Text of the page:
A former police officer has today (Friday) become the first person in Northern Ireland to be convicted of ‘stealth’ rape.
The man, who cannot be named in order to protect the victim’s identity, was sentenced to five years, after being found guilty of two counts of rape and two counts of sexual assault.
He will serve two years and six months in prison and two years and six months on licence. He will also be placed on the Sex Offenders Register indefinitely.
This case marks the first conviction in Northern Ireland of “stealth” rape. Stealth rape is the removal of, or not using a condom during sex without a sexual partner’s consent. This gives a clear message that this kind of behaviour is not only unacceptable, it’s criminal.
Although “stealthing” is not specified as a crime in Northern Ireland, the Sexual Offences Act, states consent to one sexual act does not mean agreement to another.
There is no defence for disregarding sexual consent. Without consent, it is rape.
Detective Superintendent Lindsay Fisher said: “This man’s disgraceful actions fell far below the standard we expect from our officers and staff.
“Once his offending came to light, he was arrested, suspended and subsequently dismissed by the Police Service following an investigation by our Professional Standards Department. Our Public Protection Branch led on a robust criminal justice investigation which resulted in today’s successful outcome.
“Today, our thoughts are with the brave woman in this case who has assisted us in our investigations. I commend her courage in taking the brave step to come forward.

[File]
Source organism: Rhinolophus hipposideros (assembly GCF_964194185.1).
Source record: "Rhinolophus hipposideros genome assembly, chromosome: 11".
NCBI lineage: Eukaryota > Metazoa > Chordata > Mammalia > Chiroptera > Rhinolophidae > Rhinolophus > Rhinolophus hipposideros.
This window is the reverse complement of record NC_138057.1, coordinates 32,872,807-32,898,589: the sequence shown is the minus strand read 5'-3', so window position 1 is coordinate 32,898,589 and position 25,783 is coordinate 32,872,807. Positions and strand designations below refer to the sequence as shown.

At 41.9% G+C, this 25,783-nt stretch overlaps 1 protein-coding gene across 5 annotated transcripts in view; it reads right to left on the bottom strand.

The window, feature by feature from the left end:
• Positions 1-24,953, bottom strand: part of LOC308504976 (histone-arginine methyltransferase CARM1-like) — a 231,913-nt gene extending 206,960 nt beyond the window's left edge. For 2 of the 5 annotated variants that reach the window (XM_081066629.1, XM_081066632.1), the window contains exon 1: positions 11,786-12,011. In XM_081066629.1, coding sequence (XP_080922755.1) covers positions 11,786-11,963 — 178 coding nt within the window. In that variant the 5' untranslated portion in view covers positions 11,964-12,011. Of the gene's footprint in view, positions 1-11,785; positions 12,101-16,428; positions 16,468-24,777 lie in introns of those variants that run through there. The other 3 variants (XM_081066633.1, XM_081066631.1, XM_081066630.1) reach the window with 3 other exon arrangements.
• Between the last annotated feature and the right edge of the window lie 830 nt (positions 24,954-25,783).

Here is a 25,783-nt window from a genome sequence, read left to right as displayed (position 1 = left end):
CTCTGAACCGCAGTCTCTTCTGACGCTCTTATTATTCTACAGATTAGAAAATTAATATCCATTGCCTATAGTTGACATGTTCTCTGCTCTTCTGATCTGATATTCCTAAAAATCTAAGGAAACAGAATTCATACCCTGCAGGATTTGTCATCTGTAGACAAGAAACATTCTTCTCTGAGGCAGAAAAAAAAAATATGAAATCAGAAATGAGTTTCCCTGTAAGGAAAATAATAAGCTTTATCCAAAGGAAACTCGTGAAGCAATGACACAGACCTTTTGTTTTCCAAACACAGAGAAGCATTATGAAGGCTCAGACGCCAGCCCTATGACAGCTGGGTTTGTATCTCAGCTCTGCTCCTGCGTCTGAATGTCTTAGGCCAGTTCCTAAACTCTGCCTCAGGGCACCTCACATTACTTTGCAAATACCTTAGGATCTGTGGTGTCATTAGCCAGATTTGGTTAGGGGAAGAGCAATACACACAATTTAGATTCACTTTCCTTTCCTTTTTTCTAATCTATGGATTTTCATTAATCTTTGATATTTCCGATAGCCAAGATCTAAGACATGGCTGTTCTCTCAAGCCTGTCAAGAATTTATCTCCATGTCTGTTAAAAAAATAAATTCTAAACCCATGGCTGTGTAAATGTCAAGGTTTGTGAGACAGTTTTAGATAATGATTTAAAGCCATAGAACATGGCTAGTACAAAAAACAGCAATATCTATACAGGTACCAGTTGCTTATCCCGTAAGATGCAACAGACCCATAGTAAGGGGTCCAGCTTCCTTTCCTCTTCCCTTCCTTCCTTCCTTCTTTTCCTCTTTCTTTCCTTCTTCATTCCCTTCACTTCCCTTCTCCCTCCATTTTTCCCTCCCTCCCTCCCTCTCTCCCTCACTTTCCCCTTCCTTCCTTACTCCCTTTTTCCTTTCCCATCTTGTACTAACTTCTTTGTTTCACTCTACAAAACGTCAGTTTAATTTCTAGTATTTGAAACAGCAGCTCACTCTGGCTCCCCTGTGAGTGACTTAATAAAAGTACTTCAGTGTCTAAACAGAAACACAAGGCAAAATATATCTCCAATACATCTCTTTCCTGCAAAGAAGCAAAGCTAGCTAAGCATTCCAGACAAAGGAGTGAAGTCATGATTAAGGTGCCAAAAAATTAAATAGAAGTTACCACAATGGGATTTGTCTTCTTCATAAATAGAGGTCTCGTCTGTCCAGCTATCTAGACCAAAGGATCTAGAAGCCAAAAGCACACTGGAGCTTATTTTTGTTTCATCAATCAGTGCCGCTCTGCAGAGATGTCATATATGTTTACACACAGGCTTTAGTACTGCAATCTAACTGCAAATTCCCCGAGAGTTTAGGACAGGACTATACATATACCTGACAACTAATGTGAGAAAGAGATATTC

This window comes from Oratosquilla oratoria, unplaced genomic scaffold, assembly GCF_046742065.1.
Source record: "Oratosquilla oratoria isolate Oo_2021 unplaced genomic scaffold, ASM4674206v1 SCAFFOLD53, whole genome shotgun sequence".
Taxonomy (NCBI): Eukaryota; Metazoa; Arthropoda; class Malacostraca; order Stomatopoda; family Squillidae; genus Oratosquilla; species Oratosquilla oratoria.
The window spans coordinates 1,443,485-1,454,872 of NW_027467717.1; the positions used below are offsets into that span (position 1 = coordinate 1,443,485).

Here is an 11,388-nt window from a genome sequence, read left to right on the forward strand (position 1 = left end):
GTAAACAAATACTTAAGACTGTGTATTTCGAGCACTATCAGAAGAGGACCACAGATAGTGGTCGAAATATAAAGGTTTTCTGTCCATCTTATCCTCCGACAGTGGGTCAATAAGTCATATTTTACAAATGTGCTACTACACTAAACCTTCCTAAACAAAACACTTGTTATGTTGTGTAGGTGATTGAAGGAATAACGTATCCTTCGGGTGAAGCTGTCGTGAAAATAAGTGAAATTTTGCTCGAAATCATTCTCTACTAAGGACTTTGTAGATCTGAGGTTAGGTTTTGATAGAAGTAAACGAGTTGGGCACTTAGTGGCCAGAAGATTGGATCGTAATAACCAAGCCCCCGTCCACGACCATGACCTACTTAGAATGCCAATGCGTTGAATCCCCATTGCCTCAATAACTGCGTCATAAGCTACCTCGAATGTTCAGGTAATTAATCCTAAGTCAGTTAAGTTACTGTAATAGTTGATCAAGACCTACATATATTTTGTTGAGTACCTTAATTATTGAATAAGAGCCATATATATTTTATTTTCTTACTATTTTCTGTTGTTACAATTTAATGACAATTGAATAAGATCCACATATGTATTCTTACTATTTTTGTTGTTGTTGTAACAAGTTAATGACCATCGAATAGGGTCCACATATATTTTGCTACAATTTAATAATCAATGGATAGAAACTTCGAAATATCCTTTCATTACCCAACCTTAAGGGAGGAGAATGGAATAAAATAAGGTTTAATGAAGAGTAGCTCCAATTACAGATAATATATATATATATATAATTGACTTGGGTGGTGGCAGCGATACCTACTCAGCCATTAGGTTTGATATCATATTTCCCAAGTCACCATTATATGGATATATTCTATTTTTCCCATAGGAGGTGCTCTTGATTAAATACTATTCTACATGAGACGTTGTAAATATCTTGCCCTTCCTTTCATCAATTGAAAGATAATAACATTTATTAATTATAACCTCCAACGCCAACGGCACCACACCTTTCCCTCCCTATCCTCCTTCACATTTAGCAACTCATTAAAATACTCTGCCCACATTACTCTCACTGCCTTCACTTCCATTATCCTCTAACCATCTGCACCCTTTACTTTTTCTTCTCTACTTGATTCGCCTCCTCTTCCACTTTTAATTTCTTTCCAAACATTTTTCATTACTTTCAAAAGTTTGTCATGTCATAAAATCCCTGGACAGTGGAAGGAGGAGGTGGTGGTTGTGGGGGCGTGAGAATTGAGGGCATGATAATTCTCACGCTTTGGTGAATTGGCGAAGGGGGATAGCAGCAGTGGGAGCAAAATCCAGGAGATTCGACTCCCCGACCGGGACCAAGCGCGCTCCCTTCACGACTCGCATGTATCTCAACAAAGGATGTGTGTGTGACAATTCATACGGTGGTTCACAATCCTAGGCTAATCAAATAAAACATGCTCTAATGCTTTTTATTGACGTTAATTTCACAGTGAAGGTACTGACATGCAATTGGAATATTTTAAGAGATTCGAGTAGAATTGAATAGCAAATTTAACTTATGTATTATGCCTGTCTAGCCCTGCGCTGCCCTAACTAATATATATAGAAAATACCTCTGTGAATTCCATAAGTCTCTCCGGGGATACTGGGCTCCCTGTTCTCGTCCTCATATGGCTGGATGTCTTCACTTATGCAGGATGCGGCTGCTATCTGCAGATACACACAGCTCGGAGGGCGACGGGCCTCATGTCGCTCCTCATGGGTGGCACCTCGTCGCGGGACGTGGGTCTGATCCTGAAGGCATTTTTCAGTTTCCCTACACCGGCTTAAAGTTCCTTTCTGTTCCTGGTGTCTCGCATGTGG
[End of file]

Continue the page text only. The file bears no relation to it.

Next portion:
“Standards and culture within the Police Service continue to be a top priority and when wrongdoing is identified, we will take appropriate action. We have just marked the first anniversary of our Tackling Violence against Women and Girls Action Plan of which a key theme within is to build trust and confidence.
“Today we send another strong message that there is no place for this behaviour in policing, and we are dedicated to relentlessly pursuing perpetrators and bringing them to justice, no matter who they are.”
The victim in this case said: “I wish to thank my family and friends for the unwavering support you have given me throughout this entire process.
“I also want to thank Women’s Aid for the support, comfort and reassurance they have provided.
“Lastly, I want to thank the investigating officer within the Police Service, and all those who contributed to the Police investigation, for the empathy and swiftness in which my case was dealt with. I urge anyone else who has suffered similarly to take confidence from my journey and to reach out and tell someone about it, knowing you will be treated with the utmost respect and sensitivity.
“If you have experienced any form of sexual abuse to contact police on 101, or in an emergency call 999.”